Saskatchewan's support for a takeover of Potash Corp. of Saskatchewan Inc. will rely on the advice of the Conference Board of Canada, an independent consultant that has raised red flags in the past about state-owned entities taking over Canadian companies.
The province has hired the national think tank to review the economic impact of a takeover of one of its prize companies, while bankers press to find a rival bid - possibly led by Chinese interests - to top mining giant BHP Billiton Ltd. 's $38.6-billion (U.S) hostile offer.
The key issue for the conference board will be how global potash prices will be affected by a potential new owner of Saskatoon-based Potash Corp., the world's largest fertilizer firm. Saskatchewan's fortunes are closely tied to the crop nutrient since it's home to half of the world's potash resources, and represents about 30 per cent of global production.
The province is hoping any new owner of Potash Corp. will help keep prices strong, in turn helping it earn higher revenues through royalties and tax revenues.
"For me that's a really important issue: How to protect Saskatchewan's interests when it comes to the best price possible," said Glen Hodgson, the conference board's chief economist who will be working on the review. "That is arguably the trickiest issue."
The review won't include recommendations, but will instead outline risks and opportunities of a bid, based on various scenarios. The province is expected to use the information, due at the end of this month, to determine if it supports a takeover, and whether new legislation needs to be put in place to ensure its interests are protected. While the province doesn't have the power to stop a bid, it can influence Ottawa's decision on whether or not to approve a takeover based on its "net benefit" to Canada.
"We have to find the balance between the importance of protecting (our) interests … and our desire to have a very dynamic growing economy as we do, and one that has a good business climate," Saskatchewan Premier Brad Wall said in an interview.
Saskatchewan already has legislation in place to ensure Potash Corp.'s head office and many of its key managers remain in the province.
In a 2008 report on corporate takeovers and the so-called "hollowing out" of Canada, the conference board said the effects are often "positive" for shareholders and either "mildly positive or neutral" for operations, capital, people and communities.
When it comes to takeovers by state-owned companies, the 2008 report warned additional regulation may be needed "since they may cross the line between commercial and political actions, and make decisions that are not driven by commercial considerations."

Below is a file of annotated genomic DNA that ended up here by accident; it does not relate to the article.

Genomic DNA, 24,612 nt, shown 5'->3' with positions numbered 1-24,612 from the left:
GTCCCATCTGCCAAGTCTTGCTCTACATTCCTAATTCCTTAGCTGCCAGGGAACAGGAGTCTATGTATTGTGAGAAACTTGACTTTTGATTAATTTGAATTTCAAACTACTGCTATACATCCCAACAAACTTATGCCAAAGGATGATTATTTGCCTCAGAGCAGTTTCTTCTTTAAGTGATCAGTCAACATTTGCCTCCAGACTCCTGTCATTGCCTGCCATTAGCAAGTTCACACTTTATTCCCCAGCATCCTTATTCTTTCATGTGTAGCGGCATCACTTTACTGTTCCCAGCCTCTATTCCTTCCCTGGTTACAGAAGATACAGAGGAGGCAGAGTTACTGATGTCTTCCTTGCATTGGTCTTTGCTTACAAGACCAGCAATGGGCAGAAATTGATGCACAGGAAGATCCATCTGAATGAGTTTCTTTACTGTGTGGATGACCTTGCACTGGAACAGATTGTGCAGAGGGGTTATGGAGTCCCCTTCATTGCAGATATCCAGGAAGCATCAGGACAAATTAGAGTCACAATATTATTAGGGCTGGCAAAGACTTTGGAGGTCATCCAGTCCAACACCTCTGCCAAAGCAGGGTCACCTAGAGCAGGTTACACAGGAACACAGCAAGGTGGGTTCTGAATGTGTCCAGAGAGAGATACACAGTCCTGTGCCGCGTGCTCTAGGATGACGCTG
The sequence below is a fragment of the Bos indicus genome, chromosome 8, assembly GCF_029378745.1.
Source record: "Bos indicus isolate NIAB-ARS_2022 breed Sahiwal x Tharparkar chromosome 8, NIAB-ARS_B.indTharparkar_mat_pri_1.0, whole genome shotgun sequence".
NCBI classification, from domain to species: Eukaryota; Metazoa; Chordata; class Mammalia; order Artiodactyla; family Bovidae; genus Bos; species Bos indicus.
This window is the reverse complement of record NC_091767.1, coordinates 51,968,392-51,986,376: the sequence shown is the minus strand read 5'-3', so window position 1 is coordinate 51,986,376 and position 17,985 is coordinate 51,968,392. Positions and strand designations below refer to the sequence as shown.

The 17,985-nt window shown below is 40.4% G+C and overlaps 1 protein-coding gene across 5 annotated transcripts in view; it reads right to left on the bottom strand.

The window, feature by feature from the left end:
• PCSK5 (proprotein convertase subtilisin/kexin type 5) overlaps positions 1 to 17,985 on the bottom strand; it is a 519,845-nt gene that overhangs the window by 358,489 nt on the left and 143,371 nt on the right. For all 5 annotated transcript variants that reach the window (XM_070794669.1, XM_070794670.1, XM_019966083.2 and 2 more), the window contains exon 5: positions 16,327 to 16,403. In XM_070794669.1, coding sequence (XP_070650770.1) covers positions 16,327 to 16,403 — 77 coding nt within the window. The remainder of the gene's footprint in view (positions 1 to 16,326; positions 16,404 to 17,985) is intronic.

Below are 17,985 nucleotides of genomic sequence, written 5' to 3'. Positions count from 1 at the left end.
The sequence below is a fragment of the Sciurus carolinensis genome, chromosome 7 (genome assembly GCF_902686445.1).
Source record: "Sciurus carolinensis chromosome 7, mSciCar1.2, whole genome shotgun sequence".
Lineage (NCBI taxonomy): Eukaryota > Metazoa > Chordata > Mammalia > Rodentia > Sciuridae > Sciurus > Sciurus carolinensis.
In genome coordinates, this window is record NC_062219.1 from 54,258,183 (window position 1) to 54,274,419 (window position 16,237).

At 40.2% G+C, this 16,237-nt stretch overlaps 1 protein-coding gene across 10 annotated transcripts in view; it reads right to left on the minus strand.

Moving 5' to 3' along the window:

"Canadians are right to pay attention to the possibility of M&As [mergers and acquisitions]by state-owned industries," the report said.
Saskatchewan officials expressed concern this week that a state-owned company - with a goal of securing food and fertilizer for its population - would overproduce and drive down the price of potash. That would result in lower revenues for the province.
"It's a thorny issue because, frankly, you don't want to discriminate against any foreign investors across the board," Mr. Hodgson said.
Potash Corp. has rejected BHP's all-cash offer of $130 (U.S.) per share as too low, and said it's in discussions with other potential bidders. Chinese state-owned companies are considered the best bet for a possible rival bid, given their financial heft and need to increase crop yields to feed a growing population. Any bid is expected to include a consortium of companies that would help China's chances of getting necessary approvals from Ottawa.
New light was shed on the efforts to accomplish that Thursday, when Alberta's provincial investment manager said it has been approached by several parties who have urged it to help buttress a competing Chinese bid for Potash Corp.
"A number of intermediaries are doing the rounds of the pension funds, trying to assess their interest in being part of a group to work with Chinese entities to take this over," Leo de Bever, president of Alberta Investment Management Corp., said in an interview.
"The idea would be the Chinese on their own wouldn't be able to make this call because there would be opposition to that. But if we had Canadian pension funds involved, it would be a lot better."
Mr. de Bever said the discussions were preliminary, and that neither a price nor a lead bidder were disclosed, despite the interest by entities such as Sinochem Group, which owns Chinese fertilizer assets. He did not disclose which "intermediaries" have approached Aimco, which has so far rejected the entreaties.
"Basically my answer was that the economics don't make a whole lot of sense to us. Our assessment is that the current price that you'd have to pay is high."